Similar to how the Chicago Bulls would often rather close out on a potential corner three than on a lower-percentage shot above the break, the Pacers keep tight the corners and, above all, don’t break paint containment just to help out on a mid-range shot. This is largely playing to their personnel, as pulling Hibbert away from the rim wouldn’t be taking full advantage of his height and length, but it also doesn’t play to Miami’s personnel.

Spoelstra doesn’t want his team relying on mid-range jumpers, especially off the dribble, but if Bosh is left open then the jumper, despite its reputation, is a positive outcome of an offensive possession. And with Indiana sticking to its system, Bosh was regularly left open, either as a popper off a pick-and-roll or a simple spot-up option:

“Usually bigs aren’t used to playing that kind of coverage and they’re not used to going up there,” Bosh said. “We’ve been in different situations so many times, it’s like sometimes I’ll be low, sometimes I’ll be high. I don’t like to give guys the comfort of knowing where I am, so I’m constantly moving my spots. “There are always holes in the defense, no matter what defense we play,” he added. “Even against us, and our holes, you have to find it. You have to get there and take advantage.”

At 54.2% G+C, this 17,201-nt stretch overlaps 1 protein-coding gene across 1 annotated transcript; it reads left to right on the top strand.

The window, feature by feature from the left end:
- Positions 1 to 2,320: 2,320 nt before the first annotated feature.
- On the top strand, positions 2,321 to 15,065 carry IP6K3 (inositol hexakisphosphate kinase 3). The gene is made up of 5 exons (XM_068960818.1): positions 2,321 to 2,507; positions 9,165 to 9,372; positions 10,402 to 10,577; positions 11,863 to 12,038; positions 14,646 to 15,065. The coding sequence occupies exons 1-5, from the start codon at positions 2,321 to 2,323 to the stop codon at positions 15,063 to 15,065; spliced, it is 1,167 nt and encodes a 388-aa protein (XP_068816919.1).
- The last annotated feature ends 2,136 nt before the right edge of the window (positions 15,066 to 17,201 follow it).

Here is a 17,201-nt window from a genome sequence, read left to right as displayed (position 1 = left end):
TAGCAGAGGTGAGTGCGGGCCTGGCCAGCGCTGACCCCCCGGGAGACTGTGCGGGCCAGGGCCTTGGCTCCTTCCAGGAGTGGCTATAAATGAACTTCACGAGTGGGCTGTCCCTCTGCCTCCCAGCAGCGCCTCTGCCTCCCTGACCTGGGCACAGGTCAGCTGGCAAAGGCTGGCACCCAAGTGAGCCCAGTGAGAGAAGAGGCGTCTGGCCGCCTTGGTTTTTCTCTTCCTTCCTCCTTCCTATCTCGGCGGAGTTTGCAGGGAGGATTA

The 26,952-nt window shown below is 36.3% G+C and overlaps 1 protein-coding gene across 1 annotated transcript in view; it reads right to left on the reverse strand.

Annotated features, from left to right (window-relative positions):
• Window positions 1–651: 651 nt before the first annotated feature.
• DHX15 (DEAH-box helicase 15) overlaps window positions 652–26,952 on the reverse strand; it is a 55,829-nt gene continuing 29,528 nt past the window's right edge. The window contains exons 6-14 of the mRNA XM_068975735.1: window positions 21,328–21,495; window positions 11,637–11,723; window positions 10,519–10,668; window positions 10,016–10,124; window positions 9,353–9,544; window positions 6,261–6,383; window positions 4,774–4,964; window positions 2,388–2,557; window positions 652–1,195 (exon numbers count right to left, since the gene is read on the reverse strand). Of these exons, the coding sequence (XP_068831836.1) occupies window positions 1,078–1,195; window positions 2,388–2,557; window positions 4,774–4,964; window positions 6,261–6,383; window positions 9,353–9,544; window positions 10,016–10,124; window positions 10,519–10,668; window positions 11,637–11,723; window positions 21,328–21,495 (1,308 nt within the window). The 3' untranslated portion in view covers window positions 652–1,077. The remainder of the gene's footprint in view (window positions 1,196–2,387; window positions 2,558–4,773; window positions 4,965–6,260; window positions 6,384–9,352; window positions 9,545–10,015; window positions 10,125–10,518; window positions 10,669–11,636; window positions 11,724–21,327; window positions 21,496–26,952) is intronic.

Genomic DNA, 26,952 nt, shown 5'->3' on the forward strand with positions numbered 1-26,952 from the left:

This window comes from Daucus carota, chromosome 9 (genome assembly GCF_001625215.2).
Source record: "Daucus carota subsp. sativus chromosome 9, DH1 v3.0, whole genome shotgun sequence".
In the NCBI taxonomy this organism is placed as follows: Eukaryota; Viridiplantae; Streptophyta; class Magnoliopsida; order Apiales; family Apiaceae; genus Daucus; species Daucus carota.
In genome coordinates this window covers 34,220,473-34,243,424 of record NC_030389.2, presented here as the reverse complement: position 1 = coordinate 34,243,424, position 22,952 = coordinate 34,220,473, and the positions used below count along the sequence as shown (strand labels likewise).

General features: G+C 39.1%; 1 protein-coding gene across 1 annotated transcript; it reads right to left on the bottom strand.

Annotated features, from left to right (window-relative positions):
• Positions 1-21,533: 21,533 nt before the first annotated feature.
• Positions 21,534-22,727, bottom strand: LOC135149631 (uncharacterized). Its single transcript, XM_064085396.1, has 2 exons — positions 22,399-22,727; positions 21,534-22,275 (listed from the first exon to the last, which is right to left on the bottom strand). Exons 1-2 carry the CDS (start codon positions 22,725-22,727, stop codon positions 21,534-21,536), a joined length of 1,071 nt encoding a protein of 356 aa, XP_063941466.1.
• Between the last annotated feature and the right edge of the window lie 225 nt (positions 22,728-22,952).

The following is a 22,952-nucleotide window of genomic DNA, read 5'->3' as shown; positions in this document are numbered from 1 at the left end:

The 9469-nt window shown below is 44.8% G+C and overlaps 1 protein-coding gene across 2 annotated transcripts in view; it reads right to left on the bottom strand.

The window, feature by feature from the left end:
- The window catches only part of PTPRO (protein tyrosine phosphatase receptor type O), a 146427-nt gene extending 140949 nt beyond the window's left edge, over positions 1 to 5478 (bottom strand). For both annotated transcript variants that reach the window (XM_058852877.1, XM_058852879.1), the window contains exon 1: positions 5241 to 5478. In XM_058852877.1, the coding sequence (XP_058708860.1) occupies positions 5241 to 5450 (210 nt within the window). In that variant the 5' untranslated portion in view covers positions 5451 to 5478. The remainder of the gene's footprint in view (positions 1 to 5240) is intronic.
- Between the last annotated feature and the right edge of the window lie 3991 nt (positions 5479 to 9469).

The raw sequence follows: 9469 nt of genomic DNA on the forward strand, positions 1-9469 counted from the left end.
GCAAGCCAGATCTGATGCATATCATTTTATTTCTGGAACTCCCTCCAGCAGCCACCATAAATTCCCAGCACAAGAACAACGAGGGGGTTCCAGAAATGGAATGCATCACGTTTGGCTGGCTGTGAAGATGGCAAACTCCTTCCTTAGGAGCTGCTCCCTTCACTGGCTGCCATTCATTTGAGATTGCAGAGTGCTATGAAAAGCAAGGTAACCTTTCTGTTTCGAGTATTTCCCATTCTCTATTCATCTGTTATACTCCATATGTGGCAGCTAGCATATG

While this is partially speculation, there is a psychological benefit to Bosh and the rest of the team knowing exactly what they can get against the Pacers. Familiarity breeds comfort, and the better the HEAT know where the safe pockets are against Indiana’s defense, the more comfortable they’ll be. That doesn’t mean the mid-range has to dominate an offensive game plan, but there is certainly added value to being able to finish off any possession using a quick high pick-and-roll with the knowledge that such a simple action is going to free up a high-percentage look.